Newa Sumba Resort
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After my whaling experience I had a few days back in Flores to see a little more of the hill tribes and to get my life in order! Hiro took me on the back of his motorbike to some crazy hill top villages, the roads were so steep and stony that I had to get off and walk up most of the way! I wasn't sure which was the worst, walking up steep hills in the blazing heat or risking life and limb on the back of his bike! It was a great few days with lots of fun but I wanted ...
... people try to find the "Nyale". Before Pasola begins they have to find Nyale worms at the beach. And I heard from people they find skinny Nyale which means the farming season this year is not so good and people will starving.
Pasola warriors started the warming up from 07am to 09am at the beach. They had a break one hour before get into the real battle on 10.30am.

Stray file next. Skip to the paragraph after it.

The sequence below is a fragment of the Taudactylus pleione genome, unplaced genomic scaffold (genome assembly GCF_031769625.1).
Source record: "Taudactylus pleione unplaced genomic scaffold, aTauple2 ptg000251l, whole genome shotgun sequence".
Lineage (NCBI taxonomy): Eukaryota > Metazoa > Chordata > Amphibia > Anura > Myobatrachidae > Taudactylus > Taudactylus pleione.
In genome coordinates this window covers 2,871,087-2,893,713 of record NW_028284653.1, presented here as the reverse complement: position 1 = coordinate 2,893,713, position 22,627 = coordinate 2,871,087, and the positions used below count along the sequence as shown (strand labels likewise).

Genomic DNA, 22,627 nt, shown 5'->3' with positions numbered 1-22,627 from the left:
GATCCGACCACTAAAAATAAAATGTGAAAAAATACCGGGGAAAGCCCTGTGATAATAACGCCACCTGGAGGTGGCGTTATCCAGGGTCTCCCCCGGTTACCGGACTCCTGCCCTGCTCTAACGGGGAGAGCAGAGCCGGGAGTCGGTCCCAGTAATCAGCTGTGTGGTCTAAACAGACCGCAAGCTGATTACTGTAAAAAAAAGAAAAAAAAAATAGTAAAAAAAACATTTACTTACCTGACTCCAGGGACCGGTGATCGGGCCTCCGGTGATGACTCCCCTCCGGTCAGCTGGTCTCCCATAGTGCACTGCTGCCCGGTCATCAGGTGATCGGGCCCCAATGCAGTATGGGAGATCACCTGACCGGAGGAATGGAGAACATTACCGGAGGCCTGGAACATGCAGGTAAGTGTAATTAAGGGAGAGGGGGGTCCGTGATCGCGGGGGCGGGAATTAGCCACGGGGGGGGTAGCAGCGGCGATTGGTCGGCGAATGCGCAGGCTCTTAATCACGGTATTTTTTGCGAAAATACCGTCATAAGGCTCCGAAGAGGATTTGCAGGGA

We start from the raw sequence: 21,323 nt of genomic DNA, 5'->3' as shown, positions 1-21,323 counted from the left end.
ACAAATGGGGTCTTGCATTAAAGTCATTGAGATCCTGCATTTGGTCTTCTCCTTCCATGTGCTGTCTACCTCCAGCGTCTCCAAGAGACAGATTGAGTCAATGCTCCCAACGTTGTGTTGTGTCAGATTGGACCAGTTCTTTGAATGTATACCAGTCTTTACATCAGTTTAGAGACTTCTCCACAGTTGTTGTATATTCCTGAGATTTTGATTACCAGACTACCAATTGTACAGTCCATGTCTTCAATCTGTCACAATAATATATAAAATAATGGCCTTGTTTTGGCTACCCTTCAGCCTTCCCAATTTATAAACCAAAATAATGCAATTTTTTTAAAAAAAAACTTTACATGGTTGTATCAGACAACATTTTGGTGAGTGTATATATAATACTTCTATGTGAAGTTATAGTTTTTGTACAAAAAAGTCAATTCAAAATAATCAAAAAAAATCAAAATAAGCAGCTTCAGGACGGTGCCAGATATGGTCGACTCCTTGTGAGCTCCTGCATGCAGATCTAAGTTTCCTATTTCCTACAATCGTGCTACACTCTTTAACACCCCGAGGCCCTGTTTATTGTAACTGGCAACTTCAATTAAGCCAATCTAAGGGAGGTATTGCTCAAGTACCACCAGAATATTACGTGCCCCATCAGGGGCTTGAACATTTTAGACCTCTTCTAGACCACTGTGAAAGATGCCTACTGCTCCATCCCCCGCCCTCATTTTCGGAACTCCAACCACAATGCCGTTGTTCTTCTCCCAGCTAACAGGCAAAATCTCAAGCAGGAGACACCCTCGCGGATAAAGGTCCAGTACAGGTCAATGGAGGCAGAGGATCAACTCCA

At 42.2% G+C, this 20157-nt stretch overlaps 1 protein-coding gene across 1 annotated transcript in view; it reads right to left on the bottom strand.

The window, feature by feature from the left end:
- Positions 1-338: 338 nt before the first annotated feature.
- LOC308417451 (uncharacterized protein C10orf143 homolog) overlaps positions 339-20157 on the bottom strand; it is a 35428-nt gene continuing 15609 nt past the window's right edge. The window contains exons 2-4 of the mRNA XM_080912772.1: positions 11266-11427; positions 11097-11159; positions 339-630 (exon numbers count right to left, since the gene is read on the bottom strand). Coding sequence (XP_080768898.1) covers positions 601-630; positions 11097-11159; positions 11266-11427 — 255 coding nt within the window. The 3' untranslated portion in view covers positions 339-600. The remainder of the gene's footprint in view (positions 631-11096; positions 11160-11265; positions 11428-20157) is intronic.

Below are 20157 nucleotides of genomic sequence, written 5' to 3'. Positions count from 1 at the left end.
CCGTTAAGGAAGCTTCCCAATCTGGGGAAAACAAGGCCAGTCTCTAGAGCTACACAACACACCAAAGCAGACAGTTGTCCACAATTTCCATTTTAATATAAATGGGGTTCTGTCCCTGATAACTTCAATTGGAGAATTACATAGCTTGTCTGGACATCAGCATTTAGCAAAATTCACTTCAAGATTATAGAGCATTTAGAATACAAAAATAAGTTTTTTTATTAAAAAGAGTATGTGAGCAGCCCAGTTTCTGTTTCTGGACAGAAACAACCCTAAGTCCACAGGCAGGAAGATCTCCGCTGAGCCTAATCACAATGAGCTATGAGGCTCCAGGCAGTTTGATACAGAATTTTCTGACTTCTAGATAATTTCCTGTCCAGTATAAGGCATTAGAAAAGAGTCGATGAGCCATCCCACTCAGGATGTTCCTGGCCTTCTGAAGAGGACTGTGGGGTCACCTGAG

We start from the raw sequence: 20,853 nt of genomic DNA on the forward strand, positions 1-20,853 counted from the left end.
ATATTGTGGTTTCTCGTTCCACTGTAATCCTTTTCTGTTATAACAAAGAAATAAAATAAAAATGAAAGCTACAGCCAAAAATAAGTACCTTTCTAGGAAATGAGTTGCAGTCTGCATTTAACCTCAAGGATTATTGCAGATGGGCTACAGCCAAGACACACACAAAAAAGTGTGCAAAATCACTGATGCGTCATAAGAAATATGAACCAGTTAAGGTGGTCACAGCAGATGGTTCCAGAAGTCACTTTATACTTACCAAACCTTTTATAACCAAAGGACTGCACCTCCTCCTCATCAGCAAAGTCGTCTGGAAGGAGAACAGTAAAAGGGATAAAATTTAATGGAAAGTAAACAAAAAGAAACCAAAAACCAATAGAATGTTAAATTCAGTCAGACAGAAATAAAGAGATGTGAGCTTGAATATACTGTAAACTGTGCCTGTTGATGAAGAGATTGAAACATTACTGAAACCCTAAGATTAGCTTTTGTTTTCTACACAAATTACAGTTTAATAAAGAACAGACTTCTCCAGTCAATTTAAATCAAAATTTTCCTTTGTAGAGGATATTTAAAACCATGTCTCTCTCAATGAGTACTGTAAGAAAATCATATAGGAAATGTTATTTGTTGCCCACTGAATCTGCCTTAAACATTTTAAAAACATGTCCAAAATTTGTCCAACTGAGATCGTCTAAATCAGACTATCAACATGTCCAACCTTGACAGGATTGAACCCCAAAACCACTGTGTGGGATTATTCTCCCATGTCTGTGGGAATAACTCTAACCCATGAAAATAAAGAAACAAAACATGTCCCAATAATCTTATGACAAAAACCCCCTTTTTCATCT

We headed back to hotel on 12pm as the sun burned our skins.
... a lot of stuff. I thought I fixed the Internet problems with my phone, but no luck.
Emily, Jeff, and I walked around last night after the Internet café – which was just a dirty place full of weird chain-smoking people staring at screens.
Around Waikabubak (and there were a few actually in Bali too), there are these large sculptures at every intersection that seem to serve no purpose. Some light up, like some kind of ...
... on motorbikes, following the shortcut track that winds through the bushy suburbs of the little city, via a rickety bamboo bridge over a stream. Along the way local boys and men act as volunteer traffic monitors, directing the stream of bikes at bottlenecks and hi-fiving Sheila and me as we pass, Two westerners on the back of ojeks in this part of town is a rare sight.
Andreas lives in a spartan concrete house that he has built himself. ...
... the Sumban wilderness via a narrow gravel road that traverses mountains, before dropping down into jungle filled valleys. After three hours driving we get our first glimpse of Tarimbang from high up on the mountain road. It looks stunning.
Tarimbang village is a collection of traditional houses, rice fields and groves of palm trees. There are no facilities here - no shops, petrol stations, restaurants or wifi - but there is Marthens Homestay, the only guesthouse ...